p53/NF-kB Balance in SARS-CoV-2 Infection: From OMICs, Genomics and Pharmacogenomics Insights to Tailored Therapeutic Perspectives (COVIDomics)

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    SARS-CoV-2 infection affects different organs and tissues, including the upper and lower airways, the lung, the gut, the olfactory system and the eye, which may represent one of the gates to the central nervous system. Key transcriptional factors, such as p53 and NF-kB and their reciprocal balance, are altered upon SARS-CoV-2 infection, as well as other key molecules such as the virus host cell entry mediator ACE2, member of the RAS-pathway. These changes are thought to play a central role in the impaired immune response, as well as in the massive cytokine release, the so-called cytokine storm that represents a hallmark of the most severe form of SARS-CoV-2 infection. Host genetics susceptibility is an additional key side to consider in a complex disease as COVID-19 characterized by such a wide range of clinical phenotypes. In this review, we underline some molecular mechanisms by which SARS-CoV-2 modulates p53 and NF-kB expression and activity in order to maximize viral replication into the host cells. We also face the RAS-pathway unbalance triggered by virus-ACE2 interaction to discuss potential pharmacological and pharmacogenomics approaches aimed at restoring p53/NF-kB and ACE1/ACE2 balance to counteract the most severe forms of SARS-CoV-2 infection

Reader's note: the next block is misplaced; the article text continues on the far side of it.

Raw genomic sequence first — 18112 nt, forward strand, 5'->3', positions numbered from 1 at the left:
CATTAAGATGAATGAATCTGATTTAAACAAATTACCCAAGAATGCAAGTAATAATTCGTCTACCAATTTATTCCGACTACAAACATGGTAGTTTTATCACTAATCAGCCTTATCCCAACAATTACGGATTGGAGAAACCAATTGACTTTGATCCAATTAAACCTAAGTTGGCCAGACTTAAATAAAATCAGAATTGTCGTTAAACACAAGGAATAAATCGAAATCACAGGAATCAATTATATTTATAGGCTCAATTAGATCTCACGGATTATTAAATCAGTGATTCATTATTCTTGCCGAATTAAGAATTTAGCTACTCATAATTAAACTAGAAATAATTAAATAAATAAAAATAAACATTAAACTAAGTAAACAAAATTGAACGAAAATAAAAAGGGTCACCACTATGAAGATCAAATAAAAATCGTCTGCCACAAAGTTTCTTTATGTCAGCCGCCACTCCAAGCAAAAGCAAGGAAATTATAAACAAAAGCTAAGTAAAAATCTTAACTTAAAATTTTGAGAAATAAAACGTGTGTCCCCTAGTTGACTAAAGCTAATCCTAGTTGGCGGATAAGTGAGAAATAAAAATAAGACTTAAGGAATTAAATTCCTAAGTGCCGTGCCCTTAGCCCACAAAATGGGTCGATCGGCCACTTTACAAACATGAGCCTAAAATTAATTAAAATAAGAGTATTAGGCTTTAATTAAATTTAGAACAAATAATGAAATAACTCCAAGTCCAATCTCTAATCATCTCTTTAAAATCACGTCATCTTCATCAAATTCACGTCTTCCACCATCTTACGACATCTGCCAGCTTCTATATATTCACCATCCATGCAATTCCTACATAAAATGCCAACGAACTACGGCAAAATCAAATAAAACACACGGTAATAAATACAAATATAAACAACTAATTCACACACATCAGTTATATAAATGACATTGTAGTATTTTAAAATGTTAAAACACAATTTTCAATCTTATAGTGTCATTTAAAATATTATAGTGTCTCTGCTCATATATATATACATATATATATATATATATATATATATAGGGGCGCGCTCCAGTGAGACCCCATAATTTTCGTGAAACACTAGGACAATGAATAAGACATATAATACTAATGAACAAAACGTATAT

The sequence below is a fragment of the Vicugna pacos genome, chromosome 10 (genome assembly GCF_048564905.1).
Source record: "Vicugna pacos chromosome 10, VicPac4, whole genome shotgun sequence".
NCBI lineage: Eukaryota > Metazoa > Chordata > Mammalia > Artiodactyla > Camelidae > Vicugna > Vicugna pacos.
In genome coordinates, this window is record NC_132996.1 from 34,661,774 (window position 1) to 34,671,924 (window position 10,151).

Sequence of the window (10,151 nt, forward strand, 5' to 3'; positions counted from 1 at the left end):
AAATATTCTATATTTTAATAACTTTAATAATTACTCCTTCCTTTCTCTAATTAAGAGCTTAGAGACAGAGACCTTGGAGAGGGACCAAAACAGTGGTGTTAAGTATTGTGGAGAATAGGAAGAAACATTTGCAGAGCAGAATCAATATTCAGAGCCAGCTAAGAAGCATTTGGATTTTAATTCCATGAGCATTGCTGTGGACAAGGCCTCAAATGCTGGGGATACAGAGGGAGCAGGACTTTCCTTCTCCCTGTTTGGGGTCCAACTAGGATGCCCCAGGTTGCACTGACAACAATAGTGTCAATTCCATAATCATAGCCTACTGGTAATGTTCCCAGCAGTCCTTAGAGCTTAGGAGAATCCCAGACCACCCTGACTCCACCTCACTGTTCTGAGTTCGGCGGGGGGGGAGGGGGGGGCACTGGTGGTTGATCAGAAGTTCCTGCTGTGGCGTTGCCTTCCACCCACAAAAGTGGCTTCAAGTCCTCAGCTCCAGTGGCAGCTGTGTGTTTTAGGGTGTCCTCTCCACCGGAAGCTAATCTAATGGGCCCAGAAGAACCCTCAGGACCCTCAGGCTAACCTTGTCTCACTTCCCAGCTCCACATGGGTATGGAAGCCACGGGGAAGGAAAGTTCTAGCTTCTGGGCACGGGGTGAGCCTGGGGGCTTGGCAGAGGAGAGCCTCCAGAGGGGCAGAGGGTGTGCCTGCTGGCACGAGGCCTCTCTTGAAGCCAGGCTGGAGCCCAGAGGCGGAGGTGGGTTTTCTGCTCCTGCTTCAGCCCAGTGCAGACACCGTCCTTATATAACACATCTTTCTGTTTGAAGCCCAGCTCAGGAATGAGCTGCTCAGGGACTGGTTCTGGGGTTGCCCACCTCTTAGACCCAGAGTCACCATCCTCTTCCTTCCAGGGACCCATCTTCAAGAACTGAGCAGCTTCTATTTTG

Potential Prognostic Significance of Decreased Serum Levels of TRAIL after Acute Myocardial Infarction

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    BACKGROUND: Since soluble TRAIL exhibits anti-inflammatory and anti-atherosclerotic activities both in vitro and in animal models, this study was designed to assess the relationship between the serum levels of TRAIL and clinical outcomes in patients with acute myocardial infarction (AMI). METHODOLOGY/PRINCIPAL FINDINGS: Levels of TRAIL were measured by ELISA in serial serum samples obtained from 60 patients admitted for AMI, both during hospitalization and in a follow-up of 12 months, as well as in 60 healthy control subjects. Serum levels of TRAIL were significantly decreased in patients with AMI at baseline (within 24 hours from admission), compared with healthy controls, and showed a significant inverse correlation with a series of negative prognostic markers, such as CK, CK-MB and BNP. TRAIL serum levels progressively increased at discharge, but normalized only at 6-12 months after AMI. Of note, low TRAIL levels at the patient discharge were associated with increased incidence of cardiac death and heart failure in the 12-month follow-up, even after adjustment for demographic and clinical risk parameters (hazard ratio [HR] of 0.93 [95% CI, 0.89 to 0.97]; p = 0.001). CONCLUSIONS/SIGNIFICANCE: Although the number of patients studied was limited, our findings indicate for the first time that circulating TRAIL might represent an important predictor of cardiovascular events, independent of conventional risk markers